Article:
'Psychological warfare'

Some US officials have linked the raid to apparent Israeli suspicions of secret nuclear cooperation between Damascus and North Korea.

Damascus and North Korea have denied any nuclear cooperation.

Al-Shara, who was speaking after a meeting in Damascus with Adel Abdul-Mahdi, his Iraqi counterpart, said his country did not want war "in the distant or near future".

He said: "Everything reported about this raid is wrong and is part of a psychological warfare that will not fool Syria."

Al-Shara said the raid was also aimed at boosting the morale of the Israeli military, after its failure to crush the Lebanese movement Hezbollah, in last year's war.

He said: "They want to rehabilitate the Israeli army after the Lebanese resistance broke it. But what Israel needs is to rehabilitate the Israeli mind, only then will a real opportunity for genuine peace be created."

'Photo opportunities'

Peace talks between Syria and Israel, who are formally at war, collapsed in 2000 over the scope of an Israeli pullout from the Golan Heights, a plateau which Israel captured from Syria in 1967.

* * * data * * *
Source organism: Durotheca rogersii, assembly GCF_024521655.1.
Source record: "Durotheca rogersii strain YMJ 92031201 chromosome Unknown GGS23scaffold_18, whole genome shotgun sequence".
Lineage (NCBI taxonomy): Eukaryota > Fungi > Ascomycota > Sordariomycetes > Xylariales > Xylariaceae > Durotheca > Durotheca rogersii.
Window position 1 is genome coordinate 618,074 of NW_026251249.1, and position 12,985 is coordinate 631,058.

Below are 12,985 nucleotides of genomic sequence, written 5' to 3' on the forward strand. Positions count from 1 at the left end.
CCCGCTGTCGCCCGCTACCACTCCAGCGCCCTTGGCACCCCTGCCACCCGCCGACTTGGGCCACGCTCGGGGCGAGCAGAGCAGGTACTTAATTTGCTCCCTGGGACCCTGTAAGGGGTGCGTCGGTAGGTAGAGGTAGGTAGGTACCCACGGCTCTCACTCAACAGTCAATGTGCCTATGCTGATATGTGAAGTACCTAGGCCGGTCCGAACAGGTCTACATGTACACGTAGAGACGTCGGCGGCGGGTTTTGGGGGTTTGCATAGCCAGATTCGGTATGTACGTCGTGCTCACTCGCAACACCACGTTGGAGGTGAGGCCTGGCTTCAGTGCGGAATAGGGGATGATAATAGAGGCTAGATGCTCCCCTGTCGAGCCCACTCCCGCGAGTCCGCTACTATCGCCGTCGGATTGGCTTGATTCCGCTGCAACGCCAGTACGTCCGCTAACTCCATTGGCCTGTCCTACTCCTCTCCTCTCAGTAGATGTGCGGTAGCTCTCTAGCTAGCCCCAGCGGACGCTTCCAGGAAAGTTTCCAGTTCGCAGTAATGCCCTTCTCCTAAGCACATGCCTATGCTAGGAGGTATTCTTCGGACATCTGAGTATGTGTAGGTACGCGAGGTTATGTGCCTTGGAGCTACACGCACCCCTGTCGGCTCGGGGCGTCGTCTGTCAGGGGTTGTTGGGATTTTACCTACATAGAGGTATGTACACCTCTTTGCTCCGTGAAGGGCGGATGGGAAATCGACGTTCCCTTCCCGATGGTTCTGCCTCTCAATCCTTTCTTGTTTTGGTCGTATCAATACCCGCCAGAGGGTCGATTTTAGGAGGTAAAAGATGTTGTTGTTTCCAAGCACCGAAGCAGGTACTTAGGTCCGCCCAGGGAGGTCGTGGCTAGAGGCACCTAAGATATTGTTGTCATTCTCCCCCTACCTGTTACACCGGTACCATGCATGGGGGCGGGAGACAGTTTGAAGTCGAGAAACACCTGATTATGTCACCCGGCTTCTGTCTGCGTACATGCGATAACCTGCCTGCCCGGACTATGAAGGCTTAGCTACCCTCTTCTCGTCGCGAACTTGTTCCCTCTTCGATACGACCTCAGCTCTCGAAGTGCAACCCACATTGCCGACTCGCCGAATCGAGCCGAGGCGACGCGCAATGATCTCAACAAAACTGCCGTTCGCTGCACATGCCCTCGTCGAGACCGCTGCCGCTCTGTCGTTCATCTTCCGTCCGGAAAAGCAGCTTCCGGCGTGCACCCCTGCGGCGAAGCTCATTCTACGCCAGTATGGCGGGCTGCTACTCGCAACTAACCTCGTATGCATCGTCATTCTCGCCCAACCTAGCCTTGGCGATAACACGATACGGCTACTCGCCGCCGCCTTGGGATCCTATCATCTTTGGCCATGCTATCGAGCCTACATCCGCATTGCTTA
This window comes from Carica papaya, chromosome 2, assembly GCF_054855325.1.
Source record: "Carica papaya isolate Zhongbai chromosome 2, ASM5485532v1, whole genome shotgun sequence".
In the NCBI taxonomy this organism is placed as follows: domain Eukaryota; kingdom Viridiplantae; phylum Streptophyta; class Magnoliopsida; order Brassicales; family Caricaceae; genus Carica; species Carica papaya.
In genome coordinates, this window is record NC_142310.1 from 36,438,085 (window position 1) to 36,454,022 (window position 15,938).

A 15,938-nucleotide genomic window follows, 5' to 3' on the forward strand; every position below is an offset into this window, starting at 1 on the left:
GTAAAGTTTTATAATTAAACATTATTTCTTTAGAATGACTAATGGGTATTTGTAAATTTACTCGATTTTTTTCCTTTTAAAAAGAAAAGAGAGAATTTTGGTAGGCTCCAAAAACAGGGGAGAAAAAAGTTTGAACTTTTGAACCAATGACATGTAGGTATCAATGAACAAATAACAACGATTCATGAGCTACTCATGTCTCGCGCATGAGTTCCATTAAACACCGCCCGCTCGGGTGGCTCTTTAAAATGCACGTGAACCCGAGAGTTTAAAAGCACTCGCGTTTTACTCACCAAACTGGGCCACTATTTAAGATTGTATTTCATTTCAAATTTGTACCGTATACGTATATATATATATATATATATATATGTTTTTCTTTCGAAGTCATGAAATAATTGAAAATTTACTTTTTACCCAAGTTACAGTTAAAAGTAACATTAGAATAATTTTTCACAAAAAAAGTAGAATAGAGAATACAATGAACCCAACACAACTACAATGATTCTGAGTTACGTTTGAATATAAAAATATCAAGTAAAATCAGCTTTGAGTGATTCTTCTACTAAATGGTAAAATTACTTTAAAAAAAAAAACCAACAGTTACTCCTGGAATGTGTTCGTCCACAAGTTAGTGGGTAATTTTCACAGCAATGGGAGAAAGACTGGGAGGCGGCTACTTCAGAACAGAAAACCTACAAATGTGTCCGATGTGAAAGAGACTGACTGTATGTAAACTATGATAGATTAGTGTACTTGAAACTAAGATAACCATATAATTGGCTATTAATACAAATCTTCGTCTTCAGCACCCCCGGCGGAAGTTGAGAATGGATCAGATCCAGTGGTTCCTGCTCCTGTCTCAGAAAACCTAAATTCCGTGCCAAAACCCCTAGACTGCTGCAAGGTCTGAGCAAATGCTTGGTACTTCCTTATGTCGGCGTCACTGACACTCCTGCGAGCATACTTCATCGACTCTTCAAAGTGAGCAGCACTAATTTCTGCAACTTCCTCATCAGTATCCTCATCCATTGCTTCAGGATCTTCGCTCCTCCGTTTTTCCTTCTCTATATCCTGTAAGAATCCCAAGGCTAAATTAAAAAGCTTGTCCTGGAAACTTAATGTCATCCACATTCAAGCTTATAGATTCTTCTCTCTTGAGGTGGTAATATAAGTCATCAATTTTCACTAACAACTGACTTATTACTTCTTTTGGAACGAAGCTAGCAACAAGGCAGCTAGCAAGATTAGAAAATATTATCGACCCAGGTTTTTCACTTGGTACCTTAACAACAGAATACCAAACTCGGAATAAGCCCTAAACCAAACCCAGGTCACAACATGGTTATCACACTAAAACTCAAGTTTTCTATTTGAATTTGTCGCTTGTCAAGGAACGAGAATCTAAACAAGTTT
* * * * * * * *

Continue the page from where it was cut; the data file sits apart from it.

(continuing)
The US has said it will invite Syria to an international conference in November to try to revive Israeli-Palestinian peace talks.

Al-Shara said the meeting would not succeed without pressure on Israel to withdraw from all the Arab land it occupied in 1967 in exchange for peace, including the Golan.

He said: "Anything else and the meeting will be worthless. We don't need more photo opportunities."

Defending neighbours

 

Meanwhile, Iraq's vice president said on Saturday that his country will not be used as a base to launch attacks against Iran or Syria.

 

Adel Abdul-Mahdi said he discussed security and other regional issues with Bashar al-Assad, the Syrian president, during their meeting on Saturday.

 

In response to a reporter's question about a possible US military strike against Iran, the Iraqi vice president said: "Iraq does not accept that its territory be used for any aggression against any neighbouring country."

 

"Iraq has an (Arab) identity which it is keen on and will defend," he told reporters at the Damascus Airport at the end of a three-day visit to Syria.

 

Abdul-Mahdi said Syria had an important role to play in the political process of Iraq due to its "weight" in the Arab world.